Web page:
Surveillance planes from Australia and New Zealand to help enforce N. Korea sanctions
By SETH ROBSON | STARS AND STRIPES Published: September 7, 2018
Australia and New Zealand are sending military aircraft to Japan to help police sanctions on North Korea, government officials said Friday.
A Royal New Zealand Air Force P-3K2 Orion will deploy to Kadena Air Base to support the enforcement of United Nations sanctions against the communist state, according to a statement from New Zealand Foreign Affairs Minister Winston Peters and Minister of Defence Ron Mark.
Australian Defence Minister Christopher Pyne announced the same day that two Australian AP-3C Orions would also fly to Japan to help enforce the sanctions, The Australian newspaper reported.
The sanctions are designed to pressure North Korea to abandon its nuclear and ballistic-missile programs. Last month, the U.S. penalized a pair of Russian firms and six ships allegedly involved in moving petroleum products to North Korean-flagged vessels in violation of the sanctions.
“New Zealand is firmly committed to an enduring peace on the Korean Peninsula,” Peters said in the statement. “We welcome the recent dialogue North Korea has had with the United States and South Korea. However, until such time as North Korea abides by its international obligations, full implementation of the United Nations Security Council Sanctions resolutions will be essential.”
The Orion will be tasked with maritime surveillance above international waters in North Asia, the statement said. Officials did not announce a timeline for the mission.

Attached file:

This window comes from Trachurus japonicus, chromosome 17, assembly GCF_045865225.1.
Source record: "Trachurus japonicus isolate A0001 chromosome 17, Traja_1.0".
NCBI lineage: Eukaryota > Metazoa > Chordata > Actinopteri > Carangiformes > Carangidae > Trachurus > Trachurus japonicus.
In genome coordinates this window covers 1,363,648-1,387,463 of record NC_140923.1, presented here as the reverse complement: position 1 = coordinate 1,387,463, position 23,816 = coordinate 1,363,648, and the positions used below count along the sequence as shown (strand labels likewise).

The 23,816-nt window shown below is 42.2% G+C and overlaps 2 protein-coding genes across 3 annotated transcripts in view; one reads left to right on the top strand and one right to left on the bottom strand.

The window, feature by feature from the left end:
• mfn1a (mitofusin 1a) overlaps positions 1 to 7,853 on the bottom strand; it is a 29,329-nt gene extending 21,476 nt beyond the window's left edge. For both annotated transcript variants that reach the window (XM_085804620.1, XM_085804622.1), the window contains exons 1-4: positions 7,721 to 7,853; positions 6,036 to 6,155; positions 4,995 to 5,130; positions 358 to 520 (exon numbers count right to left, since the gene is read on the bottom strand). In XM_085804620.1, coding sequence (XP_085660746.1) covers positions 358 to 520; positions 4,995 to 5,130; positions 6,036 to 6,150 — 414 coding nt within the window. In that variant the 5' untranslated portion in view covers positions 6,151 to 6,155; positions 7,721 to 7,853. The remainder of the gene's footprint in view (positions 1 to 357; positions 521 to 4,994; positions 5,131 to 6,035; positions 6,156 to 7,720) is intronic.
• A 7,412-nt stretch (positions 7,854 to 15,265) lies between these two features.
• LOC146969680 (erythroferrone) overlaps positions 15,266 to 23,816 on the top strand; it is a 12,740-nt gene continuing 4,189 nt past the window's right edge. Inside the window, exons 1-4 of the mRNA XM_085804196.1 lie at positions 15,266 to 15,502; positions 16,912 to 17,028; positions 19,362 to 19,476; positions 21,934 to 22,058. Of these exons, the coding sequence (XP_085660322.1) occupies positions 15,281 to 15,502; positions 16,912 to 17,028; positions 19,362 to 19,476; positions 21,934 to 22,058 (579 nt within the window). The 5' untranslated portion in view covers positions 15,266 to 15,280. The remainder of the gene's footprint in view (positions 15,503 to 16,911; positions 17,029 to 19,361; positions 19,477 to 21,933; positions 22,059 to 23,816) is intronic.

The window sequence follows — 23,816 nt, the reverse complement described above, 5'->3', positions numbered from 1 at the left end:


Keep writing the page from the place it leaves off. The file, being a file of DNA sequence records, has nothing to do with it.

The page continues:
“New Zealand will coordinate efforts with partners to counter North Korea’s maritime activities that contravene [U.N. Security Council] resolutions, in particular its use of ship-to-ship transfers,” Mark said.
Ross Babbage, a former Australian assistant defense secretary, said it’s not surprising to see New Zealand involved in sanctions enforcement near Korea.
“It’s an area where New Zealand can make a useful contribution with a capability they have,” he said.
Meanwhile, Australia and Japan are rescheduling what was to have been the nations’ first-ever bilateral air exercise in Japanese skies this month.
Bushido Guardian was postponed after a magnitude-6.7 earthquake struck Japan’s northern island of Hokkaido on Sept. 6, Australia’s Defence Ministry said in a statement.
The exercise was to involve 11 Royal Australian Air Force aircraft, including seven F/A-18A/B fighter jets flying to Chitose Air Base on Hokkaido, the Japan Times reported last month.
The Japan Air Self-Defense Force had planned to send several F-15 and F-2 fighters to join the drills, which were to involve combat training near Misawa Air Base, the report said.
“Australia looks forward to rescheduling BUSHIDO GUARDIAN with Japan at a mutually convenient time in the future,” the Australian Defence Ministry said in its statement.
Having Australian aircraft training in Japan is the natural evolution of a relationship that has been growing closer in recent years, Babbage said. Japanese troops train regularly Down Under, while Australian planes often stop in Japan on their way to exercises in Alaska.